The basic unit of composable AI is [off-chain ML model – ZKP generation – on-chain verification contract – main contract], gathering from the framework of “Leela vs the World”, although the actual architecture of individual AI dApps may differ from the diagram.

First, chess games require a contract to track game state, but in reality AI may not need an on-chain contract. However, for the architecture of composable AI, if the main activity happens in a contract, it may be more convenient for other dApps to integrate with it.

Second, the main contract does not necessarily need to affect its ML model. The ML model of an AI dApp only need to trigger a contract related to its own action, and that contract is then called by other dApps.

Contract calls between dApps enable composability between different Web3 applications, including identity, asset management, financial services, and even social information. We can envision a specific combination of AI applications:

  • Worldcoin uses ML to generate iris code for individual iris data and generate a ZKP.
  • A reputation scoring AI app first verifies that the user is a real person (backed by the iris data), then assigns an NFT based on on-chain reputation
  • A lending service adjusts loan amount based on the NFTs held by the user

While AI interactions on public blockchain is not something nouveau, Realms ecosystem contributor Loaf has proposed that AI NPCs could trade with players and each other, allowing the entire economic system to self-optimize and operate automatically. AI Arena developed a game where AIs automatically battle each other. Users first purchase an NFT representing a battle robot, backed by an AI model. Users play the game themselves, provide data for AI to learn from, and when ready, deploy it to battle other AIs. Modulus Labs mentioned AI Arena wants to make these AIs verifiable. In both cases, we see the potential for AIs to interact and directly change the on-chain state.

However, many details around implementing composable AI in practice remain to be fleshed out, such as how different dApps can leverage each other’s ZKPs and verifier contracts. But with the amount of innovation happening in the zero knowledge space, for example RISC Zero’s work on complex off-chain computations and generating ZKPs for on-chain verification, appropriate solutions may soon emerge.

2.2 Horizontal Architecture: Focusing on Decentralized AI Platforms

Here we introduce a decentralized AI platform called SAKSHI, proposed by researchers from Princeton, Tsinghua University, University of Illinois Urbana-Champaign, HKUST, Witness Chain and Eigen Layer. Its core objective is to enable users to obtain AI services in a more decentralized manner, making the entire process more trustless and automated.


SAKSHI consists of six layers: Service Layer, Control Layer, Transaction Layer, Proof Layer, Economic Layer and Marketplace.

The Marketplace is the layer closest to users. Users place orders through aggregators and sign agreement on service quality and pricing (SLA – service level agreement).

The Service Layer then provides an API to the client, which sends an ML inference request to the aggregator. This request is passed to a matching supplier server using a router deployed as a part of the control layer. So the Service and Control Layers resemble a Web2 service with multiple servers, but each server is operated by a different entity, associated with the aggregator through SLAs signed earlier.

SLAs are deployed on-chain as smart contracts, belonging to the Transaction Layer (In SAKSHI, it is referred to as the Witness Chain). The Transaction Layer also records the current state for each service order, and is used to coordinate users, aggregators and service providers, handling payment disputes.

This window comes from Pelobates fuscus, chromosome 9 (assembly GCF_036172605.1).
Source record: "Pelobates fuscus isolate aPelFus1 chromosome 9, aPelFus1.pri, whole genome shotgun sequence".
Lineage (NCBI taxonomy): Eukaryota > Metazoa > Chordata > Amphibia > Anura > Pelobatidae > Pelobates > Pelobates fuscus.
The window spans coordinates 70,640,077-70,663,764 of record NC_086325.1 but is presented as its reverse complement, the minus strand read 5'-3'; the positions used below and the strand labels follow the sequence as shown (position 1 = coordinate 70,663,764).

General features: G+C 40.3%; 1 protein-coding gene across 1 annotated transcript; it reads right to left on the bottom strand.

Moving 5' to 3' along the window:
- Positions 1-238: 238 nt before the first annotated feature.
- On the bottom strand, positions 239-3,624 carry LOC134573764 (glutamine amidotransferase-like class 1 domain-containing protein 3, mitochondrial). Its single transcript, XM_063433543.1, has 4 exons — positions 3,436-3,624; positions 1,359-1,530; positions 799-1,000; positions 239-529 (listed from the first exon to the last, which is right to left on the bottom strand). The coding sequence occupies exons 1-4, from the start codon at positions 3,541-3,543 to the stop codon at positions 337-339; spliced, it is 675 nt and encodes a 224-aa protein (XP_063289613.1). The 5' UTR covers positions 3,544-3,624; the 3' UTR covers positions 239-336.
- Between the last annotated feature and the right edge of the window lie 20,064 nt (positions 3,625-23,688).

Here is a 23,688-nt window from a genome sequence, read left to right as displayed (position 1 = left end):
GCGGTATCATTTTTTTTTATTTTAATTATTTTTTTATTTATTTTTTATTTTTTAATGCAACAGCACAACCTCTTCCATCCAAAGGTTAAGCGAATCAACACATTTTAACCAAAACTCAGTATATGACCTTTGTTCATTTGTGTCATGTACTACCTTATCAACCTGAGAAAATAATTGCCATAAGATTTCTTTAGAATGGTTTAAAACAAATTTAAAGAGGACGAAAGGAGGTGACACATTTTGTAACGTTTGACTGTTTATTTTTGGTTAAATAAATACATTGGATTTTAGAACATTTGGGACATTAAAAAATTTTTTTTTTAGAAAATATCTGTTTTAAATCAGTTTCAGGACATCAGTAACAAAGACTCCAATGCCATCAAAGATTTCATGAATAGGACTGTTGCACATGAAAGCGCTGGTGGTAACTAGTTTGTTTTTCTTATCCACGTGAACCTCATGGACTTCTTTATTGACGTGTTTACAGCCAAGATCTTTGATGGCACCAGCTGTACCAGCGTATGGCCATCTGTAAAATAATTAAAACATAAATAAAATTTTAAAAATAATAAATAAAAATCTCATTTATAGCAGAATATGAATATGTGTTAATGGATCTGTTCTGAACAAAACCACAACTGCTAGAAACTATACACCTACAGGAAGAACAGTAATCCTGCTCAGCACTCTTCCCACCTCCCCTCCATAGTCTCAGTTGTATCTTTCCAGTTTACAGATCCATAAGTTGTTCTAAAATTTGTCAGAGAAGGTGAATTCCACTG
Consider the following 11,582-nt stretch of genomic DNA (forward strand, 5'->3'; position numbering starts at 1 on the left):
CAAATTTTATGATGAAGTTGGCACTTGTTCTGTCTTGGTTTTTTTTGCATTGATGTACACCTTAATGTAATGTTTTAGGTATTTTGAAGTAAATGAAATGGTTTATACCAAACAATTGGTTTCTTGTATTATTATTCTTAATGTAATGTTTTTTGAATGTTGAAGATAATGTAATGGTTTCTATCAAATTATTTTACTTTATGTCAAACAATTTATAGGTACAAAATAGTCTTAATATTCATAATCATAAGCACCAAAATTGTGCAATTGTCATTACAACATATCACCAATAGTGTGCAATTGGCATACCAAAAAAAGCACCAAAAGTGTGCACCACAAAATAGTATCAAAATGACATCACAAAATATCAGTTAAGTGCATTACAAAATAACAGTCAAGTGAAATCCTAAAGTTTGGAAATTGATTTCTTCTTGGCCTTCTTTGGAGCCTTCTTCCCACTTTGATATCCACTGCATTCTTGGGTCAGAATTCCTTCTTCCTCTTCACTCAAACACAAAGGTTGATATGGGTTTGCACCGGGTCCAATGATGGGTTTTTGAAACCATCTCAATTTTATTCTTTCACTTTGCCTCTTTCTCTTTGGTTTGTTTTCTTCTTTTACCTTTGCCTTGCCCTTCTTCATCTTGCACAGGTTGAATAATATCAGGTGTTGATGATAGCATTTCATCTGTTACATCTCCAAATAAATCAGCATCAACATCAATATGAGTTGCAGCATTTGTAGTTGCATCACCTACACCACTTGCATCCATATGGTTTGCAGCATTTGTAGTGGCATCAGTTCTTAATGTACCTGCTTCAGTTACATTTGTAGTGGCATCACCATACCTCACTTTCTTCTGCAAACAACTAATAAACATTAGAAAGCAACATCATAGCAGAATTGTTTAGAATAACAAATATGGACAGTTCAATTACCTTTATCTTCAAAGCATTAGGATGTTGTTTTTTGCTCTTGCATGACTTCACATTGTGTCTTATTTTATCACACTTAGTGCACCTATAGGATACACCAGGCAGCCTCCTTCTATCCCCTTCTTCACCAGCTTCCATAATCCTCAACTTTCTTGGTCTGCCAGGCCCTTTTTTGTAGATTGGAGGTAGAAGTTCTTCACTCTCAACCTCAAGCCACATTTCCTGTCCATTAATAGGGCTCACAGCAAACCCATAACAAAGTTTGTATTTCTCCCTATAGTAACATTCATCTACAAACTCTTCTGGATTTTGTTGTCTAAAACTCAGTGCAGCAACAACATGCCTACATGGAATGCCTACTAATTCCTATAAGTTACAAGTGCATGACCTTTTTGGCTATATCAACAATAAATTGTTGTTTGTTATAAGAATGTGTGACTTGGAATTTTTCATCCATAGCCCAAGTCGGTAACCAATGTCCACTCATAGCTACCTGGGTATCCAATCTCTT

To provide a basis for resolving disputes, the Proof Layer verifies if service providers adhere to the SLA by examining the models used. However, instead of generating ZKPs for ML computations, SAKSHI proposes an optimistic approach – establishing challenger nodes to audit services, incentivized by Witness Chain.

Although SLAs and the challenger network are on the Witness Chain, SAKSHI’s proposal does not plan to use Witness Chain’s native token for incentives to achieve independent security. Instead, it leverages Ethereum’s security through Eigen Layer. So, the entire Economic Layer basically relies on Eigen Layer.

We can see SAKSHI acting as an intermediary between AI providers and users, bringing different AIs together in a decentralized manner to serve its users. This is more of a horizontal approach. SAKSHI’s focus is on freeing AI providers to just manage their off-chain model computations, while matching user needs to model services, handling payments, and verifying service quality through on-chain protocols in a more automated way. Of course, as SAKSHI is still theoretical, numerous implementation details remain to be fleshed out.

Part 3: Future Outlook

Whether composable AI or decentralized AI platforms, blockchain-based AI ecosystem patterns seem to have commonalities – AI providers can interact directly with users and just supply ML models for off-chain computation. Payments, dispute resolution, matching user needs with services, can be handled by trustless protocols. As a trustless base layer, blockchains reduce friction between providers and users, giving users greater autonomy.

While the advantages of using blockchains as a base layer are well-understood, they are indeed suitable for AI services. However different to dApps, AI application computations cannot all be on-chain, so ZK or optimistic approach is needed to integrate AI services in a more trustless manner.

With improvements like account abstraction to allow better user experience, elements like private key management, chains and gas may not be noticed. With a smooth experience resembling Web2 UX, a much greater degree of freedom and composability, providing strong incentives for mass adoption, blockchain-based AI application ecosystems have an exciting future ahead.